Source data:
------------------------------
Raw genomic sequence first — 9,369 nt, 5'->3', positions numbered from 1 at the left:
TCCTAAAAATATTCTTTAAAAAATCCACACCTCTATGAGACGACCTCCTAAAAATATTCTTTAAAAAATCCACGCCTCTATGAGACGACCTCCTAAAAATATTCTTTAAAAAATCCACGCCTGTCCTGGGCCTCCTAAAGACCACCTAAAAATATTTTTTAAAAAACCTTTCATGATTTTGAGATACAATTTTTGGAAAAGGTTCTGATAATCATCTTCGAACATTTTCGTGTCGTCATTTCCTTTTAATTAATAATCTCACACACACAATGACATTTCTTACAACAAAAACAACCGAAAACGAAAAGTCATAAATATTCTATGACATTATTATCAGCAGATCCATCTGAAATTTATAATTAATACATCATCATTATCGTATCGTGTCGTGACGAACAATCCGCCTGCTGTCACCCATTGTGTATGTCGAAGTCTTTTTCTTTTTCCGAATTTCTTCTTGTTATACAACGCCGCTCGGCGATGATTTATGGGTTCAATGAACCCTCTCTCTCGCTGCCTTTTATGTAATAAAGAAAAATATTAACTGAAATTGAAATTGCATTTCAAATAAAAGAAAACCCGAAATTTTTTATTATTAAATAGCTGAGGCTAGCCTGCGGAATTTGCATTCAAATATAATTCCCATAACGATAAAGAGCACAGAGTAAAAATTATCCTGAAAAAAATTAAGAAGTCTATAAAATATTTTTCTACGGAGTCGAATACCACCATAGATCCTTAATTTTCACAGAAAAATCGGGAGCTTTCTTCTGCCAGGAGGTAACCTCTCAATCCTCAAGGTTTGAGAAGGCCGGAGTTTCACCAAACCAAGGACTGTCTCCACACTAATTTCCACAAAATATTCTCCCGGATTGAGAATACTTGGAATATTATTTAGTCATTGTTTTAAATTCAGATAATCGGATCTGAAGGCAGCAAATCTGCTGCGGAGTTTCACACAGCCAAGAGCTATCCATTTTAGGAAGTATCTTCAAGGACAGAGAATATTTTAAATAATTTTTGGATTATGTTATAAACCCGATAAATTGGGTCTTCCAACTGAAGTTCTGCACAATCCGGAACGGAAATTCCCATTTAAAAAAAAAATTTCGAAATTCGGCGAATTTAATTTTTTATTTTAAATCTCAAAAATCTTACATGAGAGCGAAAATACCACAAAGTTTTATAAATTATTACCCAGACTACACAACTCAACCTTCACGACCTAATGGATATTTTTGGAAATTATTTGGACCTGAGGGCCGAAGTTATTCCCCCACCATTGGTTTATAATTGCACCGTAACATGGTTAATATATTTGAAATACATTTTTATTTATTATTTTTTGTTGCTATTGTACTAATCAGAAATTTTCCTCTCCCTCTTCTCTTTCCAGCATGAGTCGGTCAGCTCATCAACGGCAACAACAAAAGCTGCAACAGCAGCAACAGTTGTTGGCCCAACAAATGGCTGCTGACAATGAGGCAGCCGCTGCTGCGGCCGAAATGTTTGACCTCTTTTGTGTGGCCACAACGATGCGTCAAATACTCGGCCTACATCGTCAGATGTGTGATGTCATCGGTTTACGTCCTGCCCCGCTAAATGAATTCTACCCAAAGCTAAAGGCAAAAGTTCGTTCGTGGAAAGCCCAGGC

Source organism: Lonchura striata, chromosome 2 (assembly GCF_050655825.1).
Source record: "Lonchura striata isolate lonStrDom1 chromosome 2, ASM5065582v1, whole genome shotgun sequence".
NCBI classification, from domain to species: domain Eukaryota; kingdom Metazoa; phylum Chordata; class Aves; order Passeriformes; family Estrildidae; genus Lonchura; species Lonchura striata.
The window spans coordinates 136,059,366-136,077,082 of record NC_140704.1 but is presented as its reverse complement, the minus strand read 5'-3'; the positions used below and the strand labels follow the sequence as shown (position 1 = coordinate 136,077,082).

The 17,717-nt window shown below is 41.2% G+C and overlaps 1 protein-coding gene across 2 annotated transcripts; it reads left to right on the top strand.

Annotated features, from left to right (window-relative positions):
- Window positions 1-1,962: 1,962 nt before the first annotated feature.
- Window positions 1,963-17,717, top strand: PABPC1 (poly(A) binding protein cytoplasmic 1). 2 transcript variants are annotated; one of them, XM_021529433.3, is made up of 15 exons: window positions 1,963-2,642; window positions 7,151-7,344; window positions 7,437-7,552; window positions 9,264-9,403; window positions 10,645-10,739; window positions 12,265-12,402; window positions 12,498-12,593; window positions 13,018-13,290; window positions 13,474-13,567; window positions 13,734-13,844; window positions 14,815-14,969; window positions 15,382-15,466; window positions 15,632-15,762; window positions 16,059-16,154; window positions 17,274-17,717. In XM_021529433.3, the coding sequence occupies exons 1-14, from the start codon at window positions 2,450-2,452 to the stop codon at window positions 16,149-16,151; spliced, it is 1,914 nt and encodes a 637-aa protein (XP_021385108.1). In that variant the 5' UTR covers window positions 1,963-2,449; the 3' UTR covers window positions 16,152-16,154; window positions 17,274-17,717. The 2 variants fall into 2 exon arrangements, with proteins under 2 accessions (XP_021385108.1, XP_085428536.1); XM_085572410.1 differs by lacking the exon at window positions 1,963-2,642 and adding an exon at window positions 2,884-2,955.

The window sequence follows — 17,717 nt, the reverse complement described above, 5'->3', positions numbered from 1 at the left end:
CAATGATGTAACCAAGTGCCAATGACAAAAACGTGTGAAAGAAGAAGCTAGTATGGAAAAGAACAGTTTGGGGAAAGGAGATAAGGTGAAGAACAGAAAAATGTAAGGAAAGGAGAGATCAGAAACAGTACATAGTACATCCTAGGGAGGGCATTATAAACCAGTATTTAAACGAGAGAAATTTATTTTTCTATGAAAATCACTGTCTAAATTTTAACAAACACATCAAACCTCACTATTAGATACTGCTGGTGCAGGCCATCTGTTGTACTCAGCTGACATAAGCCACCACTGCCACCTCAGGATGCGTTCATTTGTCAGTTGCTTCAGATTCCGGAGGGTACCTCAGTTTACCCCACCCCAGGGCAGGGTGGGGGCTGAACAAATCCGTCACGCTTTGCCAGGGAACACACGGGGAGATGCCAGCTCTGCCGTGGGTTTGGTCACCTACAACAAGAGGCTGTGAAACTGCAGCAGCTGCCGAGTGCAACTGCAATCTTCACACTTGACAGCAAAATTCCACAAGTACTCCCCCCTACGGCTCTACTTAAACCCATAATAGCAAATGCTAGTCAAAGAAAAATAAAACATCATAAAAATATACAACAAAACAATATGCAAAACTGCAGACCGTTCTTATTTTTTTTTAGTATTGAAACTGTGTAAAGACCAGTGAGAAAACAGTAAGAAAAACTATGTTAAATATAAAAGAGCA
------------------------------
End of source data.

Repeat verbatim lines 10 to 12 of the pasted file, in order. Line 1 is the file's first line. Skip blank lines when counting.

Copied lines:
- Window positions 1,963-17,717, top strand: PABPC1 (poly(A) binding protein cytoplasmic 1). 2 transcript variants are annotated; one of them, XM_021529433.3, is made up of 15 exons: window positions 1,963-2,642; window positions 7,151-7,344; window positions 7,437-7,552; window positions 9,264-9,403; window positions 10,645-10,739; window positions 12,265-12,402; window positions 12,498-12,593; window positions 13,018-13,290; window positions 13,474-13,567; window positions 13,734-13,844; window positions 14,815-14,969; window positions 15,382-15,466; window positions 15,632-15,762; window positions 16,059-16,154; window positions 17,274-17,717. In XM_021529433.3, the coding sequence occupies exons 1-14, from the start codon at window positions 2,450-2,452 to the stop codon at window positions 16,149-16,151; spliced, it is 1,914 nt and encodes a 637-aa protein (XP_021385108.1). In that variant the 5' UTR covers window positions 1,963-2,449; the 3' UTR covers window positions 16,152-16,154; window positions 17,274-17,717. The 2 variants fall into 2 exon arrangements, with proteins under 2 accessions (XP_021385108.1, XP_085428536.1); XM_085572410.1 differs by lacking the exon at window positions 1,963-2,642 and adding an exon at window positions 2,884-2,955.

The window sequence follows — 17,717 nt, the reverse complement described above, 5'->3', positions numbered from 1 at the left end:
CAATGATGTAACCAAGTGCCAATGACAAAAACGTGTGAAAGAAGAAGCTAGTATGGAAAAGAACAGTTTGGGGAAAGGAGATAAGGTGAAGAACAGAAAAATGTAAGGAAAGGAGAGATCAGAAACAGTACATAGTACATCCTAGGGAGGGCATTATAAACCAGTATTTAAACGAGAGAAATTTATTTTTCTATGAAAATCACTGTCTAAATTTTAACAAACACATCAAACCTCACTATTAGATACTGCTGGTGCAGGCCATCTGTTGTACTCAGCTGACATAAGCCACCACTGCCACCTCAGGATGCGTTCATTTGTCAGTTGCTTCAGATTCCGGAGGGTACCTCAGTTTACCCCACCCCAGGGCAGGGTGGGGGCTGAACAAATCCGTCACGCTTTGCCAGGGAACACACGGGGAGATGCCAGCTCTGCCGTGGGTTTGGTCACCTACAACAAGAGGCTGTGAAACTGCAGCAGCTGCCGAGTGCAACTGCAATCTTCACACTTGACAGCAAAATTCCACAAGTACTCCCCCCTACGGCTCTACTTAAACCCATAATAGCAAATGCTAGTCAAAGAAAAATAAAACATCATAAAAATATACAACAAAACAATATGCAAAACTGCAGACCGTTCTTATTTTTTTTTAGTATTGAAACTGTGTAAAGACCAGTGAGAAAACAGTAAGAAAAACTATGTTAAATATAAAAGAGCA